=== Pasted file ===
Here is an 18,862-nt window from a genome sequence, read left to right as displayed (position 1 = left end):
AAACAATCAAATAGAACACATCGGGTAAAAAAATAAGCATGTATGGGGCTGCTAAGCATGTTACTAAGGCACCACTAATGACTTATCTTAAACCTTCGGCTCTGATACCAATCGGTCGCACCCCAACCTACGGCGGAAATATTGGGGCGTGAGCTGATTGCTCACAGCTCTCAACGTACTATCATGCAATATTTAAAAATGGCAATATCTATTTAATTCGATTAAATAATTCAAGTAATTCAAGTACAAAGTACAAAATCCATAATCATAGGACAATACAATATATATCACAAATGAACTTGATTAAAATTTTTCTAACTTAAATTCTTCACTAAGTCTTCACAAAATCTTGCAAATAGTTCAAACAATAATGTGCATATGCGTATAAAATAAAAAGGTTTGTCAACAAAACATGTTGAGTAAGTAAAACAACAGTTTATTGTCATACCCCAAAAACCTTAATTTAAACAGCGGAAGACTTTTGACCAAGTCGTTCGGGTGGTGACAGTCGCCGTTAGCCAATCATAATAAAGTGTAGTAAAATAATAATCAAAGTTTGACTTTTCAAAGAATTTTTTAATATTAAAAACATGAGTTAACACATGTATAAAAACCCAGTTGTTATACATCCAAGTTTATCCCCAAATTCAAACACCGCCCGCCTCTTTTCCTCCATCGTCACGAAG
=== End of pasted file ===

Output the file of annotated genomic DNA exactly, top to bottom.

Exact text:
Here is an 18,862-nt window from a genome sequence, read left to right as displayed (position 1 = left end):
AAACAATCAAATAGAACACATCGGGTAAAAAAATAAGCATGTATGGGGCTGCTAAGCATGTTACTAAGGCACCACTAATGACTTATCTTAAACCTTCGGCTCTGATACCAATCGGTCGCACCCCAACCTACGGCGGAAATATTGGGGCGTGAGCTGATTGCTCACAGCTCTCAACGTACTATCATGCAATATTTAAAAATGGCAATATCTATTTAATTCGATTAAATAATTCAAGTAATTCAAGTACAAAGTACAAAATCCATAATCATAGGACAATACAATATATATCACAAATGAACTTGATTAAAATTTTTCTAACTTAAATTCTTCACTAAGTCTTCACAAAATCTTGCAAATAGTTCAAACAATAATGTGCATATGCGTATAAAATAAAAAGGTTTGTCAACAAAACATGTTGAGTAAGTAAAACAACAGTTTATTGTCATACCCCAAAAACCTTAATTTAAACAGCGGAAGACTTTTGACCAAGTCGTTCGGGTGGTGACAGTCGCCGTTAGCCAATCATAATAAAGTGTAGTAAAATAATAATCAAAGTTTGACTTTTCAAAGAATTTTTTAATATTAAAAACATGAGTTAACACATGTATAAAAACCCAGTTGTTATACATCCAAGTTTATCCCCAAATTCAAACACCGCCCGCCTCTTTTCCTCCATCGTCACGAAG